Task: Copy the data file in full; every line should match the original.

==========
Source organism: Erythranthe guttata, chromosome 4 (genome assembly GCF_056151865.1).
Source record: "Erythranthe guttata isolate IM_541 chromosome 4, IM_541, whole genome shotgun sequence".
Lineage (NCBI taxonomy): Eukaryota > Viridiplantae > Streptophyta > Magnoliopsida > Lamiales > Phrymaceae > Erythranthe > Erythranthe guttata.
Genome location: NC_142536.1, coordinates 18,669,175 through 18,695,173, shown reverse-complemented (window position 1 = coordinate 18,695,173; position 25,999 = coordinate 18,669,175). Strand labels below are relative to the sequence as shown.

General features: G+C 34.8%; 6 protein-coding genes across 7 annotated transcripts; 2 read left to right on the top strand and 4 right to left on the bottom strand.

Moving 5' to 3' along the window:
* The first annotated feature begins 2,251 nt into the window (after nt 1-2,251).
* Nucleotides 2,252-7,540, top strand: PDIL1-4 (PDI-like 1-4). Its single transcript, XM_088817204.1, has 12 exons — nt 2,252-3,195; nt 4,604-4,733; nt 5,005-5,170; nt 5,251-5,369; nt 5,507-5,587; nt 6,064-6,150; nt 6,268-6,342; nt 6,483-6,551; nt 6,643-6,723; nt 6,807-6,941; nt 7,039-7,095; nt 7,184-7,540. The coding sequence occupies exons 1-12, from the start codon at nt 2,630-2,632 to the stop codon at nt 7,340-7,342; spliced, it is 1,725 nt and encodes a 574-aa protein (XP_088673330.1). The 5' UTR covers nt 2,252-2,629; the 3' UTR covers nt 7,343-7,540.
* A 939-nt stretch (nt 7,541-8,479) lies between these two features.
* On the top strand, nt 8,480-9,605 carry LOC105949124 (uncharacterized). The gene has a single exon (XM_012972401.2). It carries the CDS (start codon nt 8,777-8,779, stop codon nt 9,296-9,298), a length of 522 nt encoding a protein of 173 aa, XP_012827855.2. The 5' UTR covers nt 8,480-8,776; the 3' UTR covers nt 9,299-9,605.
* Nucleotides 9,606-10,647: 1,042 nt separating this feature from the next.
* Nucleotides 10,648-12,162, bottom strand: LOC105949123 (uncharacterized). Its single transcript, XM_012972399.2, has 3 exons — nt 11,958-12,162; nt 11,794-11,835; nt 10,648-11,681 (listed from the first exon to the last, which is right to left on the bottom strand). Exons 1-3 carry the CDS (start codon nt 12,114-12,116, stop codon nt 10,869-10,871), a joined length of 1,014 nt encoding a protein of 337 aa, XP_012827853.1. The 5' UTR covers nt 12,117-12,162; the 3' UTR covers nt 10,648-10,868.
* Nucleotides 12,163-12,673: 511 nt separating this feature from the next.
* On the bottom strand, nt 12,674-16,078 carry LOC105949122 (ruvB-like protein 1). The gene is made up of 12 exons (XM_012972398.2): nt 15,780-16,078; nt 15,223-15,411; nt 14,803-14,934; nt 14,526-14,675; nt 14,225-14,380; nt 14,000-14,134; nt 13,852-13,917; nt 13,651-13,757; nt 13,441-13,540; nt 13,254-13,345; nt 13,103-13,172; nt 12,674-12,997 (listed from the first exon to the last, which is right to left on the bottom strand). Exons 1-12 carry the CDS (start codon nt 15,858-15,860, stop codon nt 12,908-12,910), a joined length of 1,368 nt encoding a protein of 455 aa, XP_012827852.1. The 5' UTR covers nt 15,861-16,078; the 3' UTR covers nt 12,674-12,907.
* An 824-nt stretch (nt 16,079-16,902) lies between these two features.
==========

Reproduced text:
Source organism: Erythranthe guttata, chromosome 4 (genome assembly GCF_056151865.1).
Source record: "Erythranthe guttata isolate IM_541 chromosome 4, IM_541, whole genome shotgun sequence".
Lineage (NCBI taxonomy): Eukaryota > Viridiplantae > Streptophyta > Magnoliopsida > Lamiales > Phrymaceae > Erythranthe > Erythranthe guttata.
Genome location: NC_142536.1, coordinates 18,669,175 through 18,695,173, shown reverse-complemented (window position 1 = coordinate 18,695,173; position 25,999 = coordinate 18,669,175). Strand labels below are relative to the sequence as shown.

General features: G+C 34.8%; 6 protein-coding genes across 7 annotated transcripts; 2 read left to right on the top strand and 4 right to left on the bottom strand.

Moving 5' to 3' along the window:
* The first annotated feature begins 2,251 nt into the window (after nt 1-2,251).
* Nucleotides 2,252-7,540, top strand: PDIL1-4 (PDI-like 1-4). Its single transcript, XM_088817204.1, has 12 exons — nt 2,252-3,195; nt 4,604-4,733; nt 5,005-5,170; nt 5,251-5,369; nt 5,507-5,587; nt 6,064-6,150; nt 6,268-6,342; nt 6,483-6,551; nt 6,643-6,723; nt 6,807-6,941; nt 7,039-7,095; nt 7,184-7,540. The coding sequence occupies exons 1-12, from the start codon at nt 2,630-2,632 to the stop codon at nt 7,340-7,342; spliced, it is 1,725 nt and encodes a 574-aa protein (XP_088673330.1). The 5' UTR covers nt 2,252-2,629; the 3' UTR covers nt 7,343-7,540.
* A 939-nt stretch (nt 7,541-8,479) lies between these two features.
* On the top strand, nt 8,480-9,605 carry LOC105949124 (uncharacterized). The gene has a single exon (XM_012972401.2). It carries the CDS (start codon nt 8,777-8,779, stop codon nt 9,296-9,298), a length of 522 nt encoding a protein of 173 aa, XP_012827855.2. The 5' UTR covers nt 8,480-8,776; the 3' UTR covers nt 9,299-9,605.
* Nucleotides 9,606-10,647: 1,042 nt separating this feature from the next.
* Nucleotides 10,648-12,162, bottom strand: LOC105949123 (uncharacterized). Its single transcript, XM_012972399.2, has 3 exons — nt 11,958-12,162; nt 11,794-11,835; nt 10,648-11,681 (listed from the first exon to the last, which is right to left on the bottom strand). Exons 1-3 carry the CDS (start codon nt 12,114-12,116, stop codon nt 10,869-10,871), a joined length of 1,014 nt encoding a protein of 337 aa, XP_012827853.1. The 5' UTR covers nt 12,117-12,162; the 3' UTR covers nt 10,648-10,868.
* Nucleotides 12,163-12,673: 511 nt separating this feature from the next.
* On the bottom strand, nt 12,674-16,078 carry LOC105949122 (ruvB-like protein 1). The gene is made up of 12 exons (XM_012972398.2): nt 15,780-16,078; nt 15,223-15,411; nt 14,803-14,934; nt 14,526-14,675; nt 14,225-14,380; nt 14,000-14,134; nt 13,852-13,917; nt 13,651-13,757; nt 13,441-13,540; nt 13,254-13,345; nt 13,103-13,172; nt 12,674-12,997 (listed from the first exon to the last, which is right to left on the bottom strand). Exons 1-12 carry the CDS (start codon nt 15,858-15,860, stop codon nt 12,908-12,910), a joined length of 1,368 nt encoding a protein of 455 aa, XP_012827852.1. The 5' UTR covers nt 15,861-16,078; the 3' UTR covers nt 12,674-12,907.
* An 824-nt stretch (nt 16,079-16,902) lies between these two features.